66. The making of a shared residence order is no longer the unusual order which once it was. Following the implementation of the Children Act 1989 and in the light of S.11(4) of that Act which provides that the Court may make residence orders in favour of more than one person, whether living in the same household or not, the making of such an order has become increasingly common. It is now recognised by the Court that a shared residence order may be regarded as appropriate where it provides legal confirmation of the factual reality of a child’s life or where, in a case where one party has the primary care of a child, it may by psychologically beneficial to the parents in emphasising the equality of their position and responsibilities.

The judgment in Re W reaffirmed that unusual circumstances are not required before a shared residence order can be made, although there was the implicit suggestion that where the time the child spends in the two households is close to being equal, a shared residence order should be made. Also, that a shared residence order can be made as a consequence of one parent´s deliberate and sustained marginalisation of the other. The judgment further confirmed that it was a contradiction to grant a contact order to a person who has a shared residence order.

In this case, and with regard to the granting of shared residence orders, the Honourable Mr Justice Mostyn comments “Indeed such an order is nowadays the rule rather than the exception even where the quantum of care undertaken by each parent is decidedly unequal. There is very good reason why such orders should be normative for they avoid the psychological baggage of right, power and control that attends a sole residence order, which was the one of the reasons that we were ridden of the notions of custody and care and control by the Act of 1989.” (The Children Act 1989 prior to the further revision in April 2014 which saw residence and contact orders merged to a single child arrangements order)

TCM Comment: While undoubtedly true in some regions, in some courts shared residence orders continue to be rarely made. With regard to the granting of shared residence, the approach of courts and individual judges is not consistent, and each judge has a ´wide ambit of discretion´ in deciding what arrangements to make for children.

It may be useful to refer both CAFCASS and the court to the judgment in AR (A Child: Relocation), which was made in the High Court, should they be leaning toward granting a child arrangements order with contact for one parent and the child being deemed to live with the other. It should be noted that the draft child arrangements order template allows for the order to state that the child lives with both parents, albeit in different homes.

Court of appeal back-peddled somewhat from Mostyn´s judgment in AR (A Child: Relocation) [2010] EWHC 1346 (Fam), that shared residence is now the rule rather than the exception. In T v T, Lady Justice Black clarifies the situation:

“26. In Re AR (A Child: Relocation) [2010] EWHC 1346 (Fam), Mostyn J said that a joint or shared residence order “is nowadays the rule rather than the exception even where the quantum of care undertaken by each parent is decidedly unequal”. That, in my view, is to go too far. Whether or not a joint or shared residence order is granted depends upon a determination of what is in the best interests of the child in the light of all the factors in the individual case. However, it has certainly been established that it is not a pre-requisite for a shared residence order that the periods of time spent with each adult should be equal and nor is it necessary that there should be co-operation and goodwill between them and shared residence orders have been made in cases where there is hostility. Re A is an example of this as the parents were there said to be “at loggerheads”.”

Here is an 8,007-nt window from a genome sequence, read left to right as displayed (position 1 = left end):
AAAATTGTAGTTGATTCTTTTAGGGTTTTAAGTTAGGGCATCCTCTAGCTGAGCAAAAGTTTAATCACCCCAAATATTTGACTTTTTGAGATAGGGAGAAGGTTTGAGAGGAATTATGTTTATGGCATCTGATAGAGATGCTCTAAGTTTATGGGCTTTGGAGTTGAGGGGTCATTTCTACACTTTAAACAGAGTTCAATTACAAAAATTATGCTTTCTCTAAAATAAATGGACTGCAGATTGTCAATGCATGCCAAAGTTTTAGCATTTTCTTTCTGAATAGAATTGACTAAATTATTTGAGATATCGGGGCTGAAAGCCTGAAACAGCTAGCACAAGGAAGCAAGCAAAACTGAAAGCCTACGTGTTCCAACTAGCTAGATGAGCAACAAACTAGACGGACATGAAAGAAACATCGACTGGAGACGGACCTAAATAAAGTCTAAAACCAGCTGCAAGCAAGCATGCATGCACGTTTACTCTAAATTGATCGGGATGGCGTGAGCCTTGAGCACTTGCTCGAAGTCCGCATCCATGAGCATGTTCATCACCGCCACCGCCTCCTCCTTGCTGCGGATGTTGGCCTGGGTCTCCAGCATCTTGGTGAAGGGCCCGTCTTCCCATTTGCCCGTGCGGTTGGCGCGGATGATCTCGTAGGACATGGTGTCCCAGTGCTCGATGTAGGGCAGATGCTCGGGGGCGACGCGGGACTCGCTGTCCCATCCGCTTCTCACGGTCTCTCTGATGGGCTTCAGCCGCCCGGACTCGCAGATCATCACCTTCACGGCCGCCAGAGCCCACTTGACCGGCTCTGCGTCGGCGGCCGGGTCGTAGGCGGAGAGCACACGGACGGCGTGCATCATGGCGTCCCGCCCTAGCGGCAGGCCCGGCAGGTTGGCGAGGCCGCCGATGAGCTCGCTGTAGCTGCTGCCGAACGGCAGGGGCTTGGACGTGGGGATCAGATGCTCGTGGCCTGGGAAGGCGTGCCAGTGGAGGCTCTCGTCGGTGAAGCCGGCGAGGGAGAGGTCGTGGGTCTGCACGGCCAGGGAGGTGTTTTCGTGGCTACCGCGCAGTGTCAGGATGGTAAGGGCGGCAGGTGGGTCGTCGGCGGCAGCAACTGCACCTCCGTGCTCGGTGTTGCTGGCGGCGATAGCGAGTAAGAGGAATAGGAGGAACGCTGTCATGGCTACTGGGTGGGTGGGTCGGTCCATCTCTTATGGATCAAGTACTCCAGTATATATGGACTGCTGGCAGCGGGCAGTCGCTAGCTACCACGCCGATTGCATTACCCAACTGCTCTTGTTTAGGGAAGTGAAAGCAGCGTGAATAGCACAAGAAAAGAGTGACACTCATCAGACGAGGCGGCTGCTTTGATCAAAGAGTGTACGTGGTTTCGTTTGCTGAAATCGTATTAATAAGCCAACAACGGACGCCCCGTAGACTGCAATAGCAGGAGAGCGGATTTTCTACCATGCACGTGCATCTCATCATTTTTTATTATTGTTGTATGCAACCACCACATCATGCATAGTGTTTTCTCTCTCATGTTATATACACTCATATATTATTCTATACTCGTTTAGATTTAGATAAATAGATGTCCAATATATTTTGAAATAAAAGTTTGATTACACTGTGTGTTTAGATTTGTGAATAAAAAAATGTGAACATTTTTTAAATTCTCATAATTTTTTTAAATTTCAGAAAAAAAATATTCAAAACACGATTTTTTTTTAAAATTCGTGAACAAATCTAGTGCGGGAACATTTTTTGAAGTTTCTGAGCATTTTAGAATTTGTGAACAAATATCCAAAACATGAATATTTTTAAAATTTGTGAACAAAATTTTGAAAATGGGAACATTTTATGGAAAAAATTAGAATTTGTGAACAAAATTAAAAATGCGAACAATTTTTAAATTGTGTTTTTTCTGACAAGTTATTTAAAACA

The case was heard in the Chelmsford Family Court. The Guardian supported an order for shared living arrangements and the mother had interfered with the interim contact arrangements leading to the father seeking a reversal of residence.

His Honour Judge Cochrane concluded that further litigation was not in the children´s best interests. He did however find that the mother the mother had caused harm to at least one of the children as a result of her depriving that child of a proper relationship with his father for a significant period in his life.

The judge directed that contact be progressed as previously ordered, with a penal notice attached. Further, the father was to retain the children´s passports, holidays were to be shared, and the mother was to inform the father of any medical matters in relation to the children. An order for shared residence within a child arrangements order was made, with overnight stays from Friday to Sunday on alternate weekends in favour of the father. Telephone contact was to happen in respect of the other parent when the children spent more than three days away from their care. Holidays abroad for a period of two weeks were allowed, but restricted to countries party to the 1980 Hague Convention on Civil Aspects of International Child Abduction. The children were to spend two hours with the parent who was not caring for them upon the day their birthdays fell due. The mother was prohibited from moving address without giving the father at least two months´ notice. CAFCASS were ordered to monitor contact. The parents must agree on choice of schools in the future.

Temporary Removal from Jurisdiction Case Law

Shared Living Arrangements Case Law

Section 91.14 Case Law

Reversal of Residence Case Law

Paternity Testing Case Law

Parental Alienation and Intractable Contact Dispute Case Law

Occupation Order Case Law

Without Notice And Non Molestation Order Case Law

Non Biological Parent Case Law

Leave to Remove Case Law

Jurisdiction Case Law

Interim Contact Case Law and Practice Directions

Indirect and Suspension of Contact Case Law Menu

Internal Relocation Case Law